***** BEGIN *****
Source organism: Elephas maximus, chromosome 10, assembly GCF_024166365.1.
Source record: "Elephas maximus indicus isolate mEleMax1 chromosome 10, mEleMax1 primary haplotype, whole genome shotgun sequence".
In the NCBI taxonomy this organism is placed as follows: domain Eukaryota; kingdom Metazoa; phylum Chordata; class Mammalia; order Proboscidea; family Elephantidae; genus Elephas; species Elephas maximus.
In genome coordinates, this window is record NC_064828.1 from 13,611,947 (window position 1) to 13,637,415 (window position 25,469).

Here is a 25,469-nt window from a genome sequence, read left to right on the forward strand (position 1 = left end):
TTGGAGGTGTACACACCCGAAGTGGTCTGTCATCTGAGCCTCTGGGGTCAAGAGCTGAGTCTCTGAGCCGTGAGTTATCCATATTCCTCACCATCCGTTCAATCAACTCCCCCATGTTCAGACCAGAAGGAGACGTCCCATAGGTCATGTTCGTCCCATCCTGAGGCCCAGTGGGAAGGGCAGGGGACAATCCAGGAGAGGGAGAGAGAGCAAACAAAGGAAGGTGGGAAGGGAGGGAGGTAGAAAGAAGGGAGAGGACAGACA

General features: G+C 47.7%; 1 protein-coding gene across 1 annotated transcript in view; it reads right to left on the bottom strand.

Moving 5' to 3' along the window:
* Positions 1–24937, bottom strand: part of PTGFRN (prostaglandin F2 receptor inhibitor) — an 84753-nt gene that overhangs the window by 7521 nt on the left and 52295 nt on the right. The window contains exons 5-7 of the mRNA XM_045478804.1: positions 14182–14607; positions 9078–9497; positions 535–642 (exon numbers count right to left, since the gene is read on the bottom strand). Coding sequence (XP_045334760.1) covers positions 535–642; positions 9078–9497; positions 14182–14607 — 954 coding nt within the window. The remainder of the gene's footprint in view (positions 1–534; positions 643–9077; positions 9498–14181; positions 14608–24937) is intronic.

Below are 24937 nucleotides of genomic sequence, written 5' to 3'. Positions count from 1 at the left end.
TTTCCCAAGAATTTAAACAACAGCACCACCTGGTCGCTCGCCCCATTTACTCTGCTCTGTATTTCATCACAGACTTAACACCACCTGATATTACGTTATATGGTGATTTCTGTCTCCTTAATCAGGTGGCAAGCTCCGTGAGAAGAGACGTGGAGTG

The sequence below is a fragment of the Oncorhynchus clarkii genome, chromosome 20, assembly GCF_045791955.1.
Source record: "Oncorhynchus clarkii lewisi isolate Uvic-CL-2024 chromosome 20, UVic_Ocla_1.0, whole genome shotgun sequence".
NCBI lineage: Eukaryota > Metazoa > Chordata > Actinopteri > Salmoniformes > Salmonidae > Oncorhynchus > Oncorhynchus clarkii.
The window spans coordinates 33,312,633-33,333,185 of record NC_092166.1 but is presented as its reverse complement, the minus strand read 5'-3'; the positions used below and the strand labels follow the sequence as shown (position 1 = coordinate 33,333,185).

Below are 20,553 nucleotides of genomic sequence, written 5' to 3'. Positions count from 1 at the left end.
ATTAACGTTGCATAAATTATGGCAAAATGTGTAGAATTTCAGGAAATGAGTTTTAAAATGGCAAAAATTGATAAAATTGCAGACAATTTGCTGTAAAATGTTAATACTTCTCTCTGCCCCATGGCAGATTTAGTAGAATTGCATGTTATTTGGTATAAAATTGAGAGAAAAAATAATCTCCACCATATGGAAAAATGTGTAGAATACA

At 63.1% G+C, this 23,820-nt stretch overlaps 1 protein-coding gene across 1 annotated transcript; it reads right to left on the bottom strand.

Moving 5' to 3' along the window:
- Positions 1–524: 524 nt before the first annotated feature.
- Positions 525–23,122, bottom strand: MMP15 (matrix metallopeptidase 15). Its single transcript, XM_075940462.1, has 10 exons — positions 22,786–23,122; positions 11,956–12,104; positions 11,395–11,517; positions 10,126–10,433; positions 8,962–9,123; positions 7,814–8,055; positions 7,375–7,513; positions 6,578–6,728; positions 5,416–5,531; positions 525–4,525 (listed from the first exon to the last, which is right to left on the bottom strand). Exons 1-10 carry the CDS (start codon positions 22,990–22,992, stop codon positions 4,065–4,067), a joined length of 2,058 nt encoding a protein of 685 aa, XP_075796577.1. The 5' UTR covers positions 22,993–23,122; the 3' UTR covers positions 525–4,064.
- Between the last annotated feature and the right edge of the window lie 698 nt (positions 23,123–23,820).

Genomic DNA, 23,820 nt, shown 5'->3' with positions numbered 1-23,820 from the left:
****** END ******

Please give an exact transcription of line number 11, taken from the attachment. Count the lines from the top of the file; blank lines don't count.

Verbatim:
TTTCCCAAGAATTTAAACAACAGCACCACCTGGTCGCTCGCCCCATTTACTCTGCTCTGTATTTCATCACAGACTTAACACCACCTGATATTACGTTATATGGTGATTTCTGTCTCCTTAATCAGGTGGCAAGCTCCGTGAGAAGAGACGTGGAGTG